We looked round the children’s section. We found a good selection of books in other languages, including a large selection in English. There are two reading and philosophy clubs: one for pre-teens, the other for teenagers.

And look at this list of activities. I draw your particular attention to the last one.

As one of the volunteers at Ripon Library – one of hundreds us working throughout the UK to help keep the library services functioning now that Government funding, or lack of it, prevents libraries employing a full complement of professional staff, I was beyond impressed.

The I Spy Book Challenge

I  opened a new post from Bookish Beck‘s book-based blog.  She’d taken up a challenge, which she’d read about  here.  I’m hoping at least one of you may pick it up too and give it a go (I’m looking at you, Sandra...)

The idea is to take the list of twenty themes and find a book on your bookshelves that contains (either on the cover or in the title) an example in each category. You must have a separate book for all 20, be as creative as you want and do it within five minutes (or maybe a bit longer if you have too many books on too many overcrowded shelves, and you photograph them on the way).  The original challenge also contains the initials TBR, and it only later occurred to me that of course this means To Be Read.  So I’ve failed at the first hurdle, as I’ve read thirteen of my list.  Tough.

Food: Like Water for Chocolate: Laura Esquivel.  I still haven’t read this.  Put it on the TBR pile.

Transport: Stranger on a Train: Jenny Diski.  Am I going to read this?  You tell me.

Weapon: Where Poppies Blow: John Lewis Stempel  Not a weapon in the title or on the cover.  I think we can agree there were weapons involved in WWI.  This is a wonderful book putting the Great War in an entirely new context.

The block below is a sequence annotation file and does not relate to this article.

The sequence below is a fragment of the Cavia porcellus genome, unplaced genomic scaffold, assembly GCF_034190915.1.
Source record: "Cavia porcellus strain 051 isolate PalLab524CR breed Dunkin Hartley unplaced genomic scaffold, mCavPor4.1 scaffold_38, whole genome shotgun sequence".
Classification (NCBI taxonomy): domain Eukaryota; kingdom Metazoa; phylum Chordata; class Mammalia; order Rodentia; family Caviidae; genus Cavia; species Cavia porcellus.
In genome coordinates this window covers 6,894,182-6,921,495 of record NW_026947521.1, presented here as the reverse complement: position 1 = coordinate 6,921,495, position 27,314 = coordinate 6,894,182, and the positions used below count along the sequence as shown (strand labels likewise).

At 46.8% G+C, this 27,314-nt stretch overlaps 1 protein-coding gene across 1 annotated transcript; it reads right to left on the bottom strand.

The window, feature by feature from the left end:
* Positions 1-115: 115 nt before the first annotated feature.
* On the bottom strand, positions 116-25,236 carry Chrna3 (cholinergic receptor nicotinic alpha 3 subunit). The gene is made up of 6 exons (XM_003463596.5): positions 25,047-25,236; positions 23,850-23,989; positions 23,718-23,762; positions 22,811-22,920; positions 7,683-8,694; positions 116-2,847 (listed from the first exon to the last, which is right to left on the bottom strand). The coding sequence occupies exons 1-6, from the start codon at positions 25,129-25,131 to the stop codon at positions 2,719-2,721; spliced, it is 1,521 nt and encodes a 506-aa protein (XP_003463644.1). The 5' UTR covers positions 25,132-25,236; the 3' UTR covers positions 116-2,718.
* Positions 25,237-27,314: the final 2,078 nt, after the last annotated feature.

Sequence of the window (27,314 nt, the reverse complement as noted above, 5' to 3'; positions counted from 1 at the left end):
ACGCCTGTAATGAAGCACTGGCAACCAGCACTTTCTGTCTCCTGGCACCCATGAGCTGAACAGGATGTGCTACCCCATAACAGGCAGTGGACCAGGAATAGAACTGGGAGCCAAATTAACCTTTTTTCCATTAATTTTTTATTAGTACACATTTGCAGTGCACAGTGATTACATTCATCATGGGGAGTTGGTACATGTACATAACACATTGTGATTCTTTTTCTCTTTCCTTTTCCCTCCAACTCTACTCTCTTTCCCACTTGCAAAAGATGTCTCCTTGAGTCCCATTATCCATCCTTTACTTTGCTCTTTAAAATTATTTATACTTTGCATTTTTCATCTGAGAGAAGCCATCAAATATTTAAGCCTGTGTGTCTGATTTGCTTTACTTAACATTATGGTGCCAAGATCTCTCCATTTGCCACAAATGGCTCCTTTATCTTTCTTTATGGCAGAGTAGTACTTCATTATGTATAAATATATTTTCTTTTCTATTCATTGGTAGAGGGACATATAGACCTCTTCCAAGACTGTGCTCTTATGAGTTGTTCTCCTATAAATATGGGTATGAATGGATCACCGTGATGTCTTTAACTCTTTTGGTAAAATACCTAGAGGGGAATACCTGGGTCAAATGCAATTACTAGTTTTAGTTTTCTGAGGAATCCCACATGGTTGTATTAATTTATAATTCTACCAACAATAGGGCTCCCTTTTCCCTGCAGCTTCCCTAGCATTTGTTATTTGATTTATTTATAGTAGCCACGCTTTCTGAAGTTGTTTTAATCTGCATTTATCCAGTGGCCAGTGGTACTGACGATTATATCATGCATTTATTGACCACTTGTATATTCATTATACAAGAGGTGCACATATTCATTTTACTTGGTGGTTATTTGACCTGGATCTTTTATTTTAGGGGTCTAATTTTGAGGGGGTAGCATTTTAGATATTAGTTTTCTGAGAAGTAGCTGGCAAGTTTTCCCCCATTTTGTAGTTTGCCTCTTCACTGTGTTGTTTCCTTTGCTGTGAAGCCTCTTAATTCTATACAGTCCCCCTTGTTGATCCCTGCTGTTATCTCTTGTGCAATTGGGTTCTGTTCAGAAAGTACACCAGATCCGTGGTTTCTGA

Animal: A Tiger in the Sand: Mark Cocker.  I love this man’s writing.  So I’ve enjoyed these essays.

Number: A Year in the Life of William Shakespeare: James Shapiro. Scholarly, readable social history.

Something you read. The Seabird’s Cry: Adam Nicolson.  There’s a reason for choosing this.  My friend Penny gave me this.  My friend Penny introduced me to Becky’s blog.  Perfect. This is a wonderful book: nature writing at its best.

Body of water: Caught by the river.  A good anthology for dipping into.

Product of fire: Rumi, the fire of love: Natal Tajerdod.  TBR.  

Royalty: Prince of the Clouds: Gianni Riolta.  I can’t remember if I’ve read this.  So I guess I haven’t.

Architecture: Invisible Cities: Italo Calvino.  This wasn’t an easy read.  But it was short and stimulating.

An item of clothing: Woman in White: Wilkie Collins.  It’s not an item of clothing.  But it is clothing.  And in my case, another TBR classic.

Family member: Daughter of Fortune: Isabel Allende.  How come I haven’t read this yet?

Time of day: How to stop time: Matt Haig.  A weird (in a good way!) and original time-travelling yarn.

Music: Music and Silence: Rose Tremain. I haven’t read this for years.  I know I enjoyed it.

Paranormal being: Hitchhiker’s Guide to the Galaxy: Douglas Adams.  What would I have come up with if I hadn’t found this book that Tom must have left behind, all those years ago?  We used to listen on the radio together.

Occupation: The Shepherd’s Life: James Rebanks. A shepherd from a family whose occupation it’s been for generations.  This shepherd has been to Oxford.  He works for UNESCO. A realistic and illuminating  look at the realities of rural life in Cumbria.

Season: Hawthorn Time: Melissa Harrison.  A good story, with believable characters, with the countryside coming in at top spot.

Colour: The Red Notebook: Antoine Laurain.  A vairy Frainch little mystery.

Celestial body: Paradise: Toni Morrison.  An eloquent, poetic though quite difficult book, read a long time ago now.

Something that grows: The Tulip: Anna Pavord.  Though not a tulip fan, I like Anna Pavord’s writing.  Fascinating stuff.